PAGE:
The President's Power to Detain "Enemy Combatants": Modern Lessons from Mr. Madison's Forgotten War
Wuerth, Ingrid Brunk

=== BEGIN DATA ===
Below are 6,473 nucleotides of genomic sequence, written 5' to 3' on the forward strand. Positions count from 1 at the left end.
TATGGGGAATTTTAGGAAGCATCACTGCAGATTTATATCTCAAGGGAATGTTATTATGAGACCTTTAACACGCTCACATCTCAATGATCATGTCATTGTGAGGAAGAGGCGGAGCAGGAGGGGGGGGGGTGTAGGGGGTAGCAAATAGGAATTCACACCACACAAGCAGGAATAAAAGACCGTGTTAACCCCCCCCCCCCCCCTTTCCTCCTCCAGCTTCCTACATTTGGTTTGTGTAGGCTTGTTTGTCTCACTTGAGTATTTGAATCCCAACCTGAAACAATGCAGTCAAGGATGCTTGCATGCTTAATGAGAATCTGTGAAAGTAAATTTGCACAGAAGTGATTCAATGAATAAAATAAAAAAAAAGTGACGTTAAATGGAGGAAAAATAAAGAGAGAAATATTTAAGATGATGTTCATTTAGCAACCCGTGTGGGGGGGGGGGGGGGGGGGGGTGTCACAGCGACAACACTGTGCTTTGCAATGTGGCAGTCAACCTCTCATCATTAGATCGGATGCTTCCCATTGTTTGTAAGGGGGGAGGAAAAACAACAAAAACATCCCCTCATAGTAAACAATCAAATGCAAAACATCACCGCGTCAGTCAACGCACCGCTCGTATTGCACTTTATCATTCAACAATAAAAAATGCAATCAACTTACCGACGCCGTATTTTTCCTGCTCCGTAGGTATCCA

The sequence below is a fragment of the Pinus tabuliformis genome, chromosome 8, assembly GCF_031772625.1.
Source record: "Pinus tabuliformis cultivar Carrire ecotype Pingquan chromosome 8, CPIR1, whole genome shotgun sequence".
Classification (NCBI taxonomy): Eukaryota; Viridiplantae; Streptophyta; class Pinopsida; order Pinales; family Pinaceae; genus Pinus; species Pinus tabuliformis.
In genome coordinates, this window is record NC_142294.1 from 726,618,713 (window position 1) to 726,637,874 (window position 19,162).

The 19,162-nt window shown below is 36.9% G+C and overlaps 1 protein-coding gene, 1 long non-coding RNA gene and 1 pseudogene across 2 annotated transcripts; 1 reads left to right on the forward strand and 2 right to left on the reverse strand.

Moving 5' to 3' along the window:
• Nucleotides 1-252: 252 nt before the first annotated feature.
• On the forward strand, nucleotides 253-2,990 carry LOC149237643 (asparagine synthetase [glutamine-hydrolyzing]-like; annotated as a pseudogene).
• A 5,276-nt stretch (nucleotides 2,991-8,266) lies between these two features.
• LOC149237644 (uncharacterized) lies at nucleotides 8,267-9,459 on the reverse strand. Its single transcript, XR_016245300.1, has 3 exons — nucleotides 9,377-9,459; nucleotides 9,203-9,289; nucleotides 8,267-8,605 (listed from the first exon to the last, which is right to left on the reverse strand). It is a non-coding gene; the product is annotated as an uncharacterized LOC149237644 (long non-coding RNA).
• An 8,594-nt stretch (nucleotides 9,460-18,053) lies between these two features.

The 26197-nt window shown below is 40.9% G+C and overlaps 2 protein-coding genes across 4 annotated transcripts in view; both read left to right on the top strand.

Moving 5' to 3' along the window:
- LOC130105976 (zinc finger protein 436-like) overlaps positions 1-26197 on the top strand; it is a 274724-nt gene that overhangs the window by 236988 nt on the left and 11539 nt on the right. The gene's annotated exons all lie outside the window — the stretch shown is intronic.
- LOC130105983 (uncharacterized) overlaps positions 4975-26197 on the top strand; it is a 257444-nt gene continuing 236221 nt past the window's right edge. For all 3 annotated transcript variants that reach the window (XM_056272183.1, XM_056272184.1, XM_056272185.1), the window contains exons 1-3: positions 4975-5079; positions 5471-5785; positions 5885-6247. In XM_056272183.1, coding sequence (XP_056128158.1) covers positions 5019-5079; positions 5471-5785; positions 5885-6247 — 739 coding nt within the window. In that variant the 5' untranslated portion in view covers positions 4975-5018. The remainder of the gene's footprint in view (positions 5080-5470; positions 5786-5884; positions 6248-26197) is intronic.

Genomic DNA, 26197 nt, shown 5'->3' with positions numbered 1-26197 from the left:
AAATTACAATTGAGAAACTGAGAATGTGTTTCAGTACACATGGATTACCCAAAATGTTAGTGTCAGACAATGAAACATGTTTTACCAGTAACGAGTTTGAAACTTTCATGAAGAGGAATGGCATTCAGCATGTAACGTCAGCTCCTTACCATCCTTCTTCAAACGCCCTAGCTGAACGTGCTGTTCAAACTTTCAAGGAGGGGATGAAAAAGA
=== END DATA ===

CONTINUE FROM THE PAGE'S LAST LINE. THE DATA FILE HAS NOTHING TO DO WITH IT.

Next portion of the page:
This article uses three sets of cases from the War of 1812 to illustrate three problems with how modern courts have approached the detention of "enemy combatants" in the United States. The War of 1812 cases show that modern courts have relied too heavily on deference-based reasoning, and have failed to adequately consider both international law and congressional authorization when upholding the detentions as constitutional. The War of 1812, termed "Mr. Madison's War" by contemporary opponents, was fought largely on our own territory against a powerful foreign enemy, making it an especially rich source for comparison to the modern war on terrorism. It is the only declared war of the new republic that offers founding-era views on military authority under the Constitution. And the cases themselves have not been overruled or rendered obsolete in the intervening years; instead they illustrate the enduring importance of congressional authorization and international law in setting the scope of the President's war powers. Considered as a whole, the War of 1812 cases thus provide strong reasons to reconsider the courts' recent enemy combatant jurisprudence.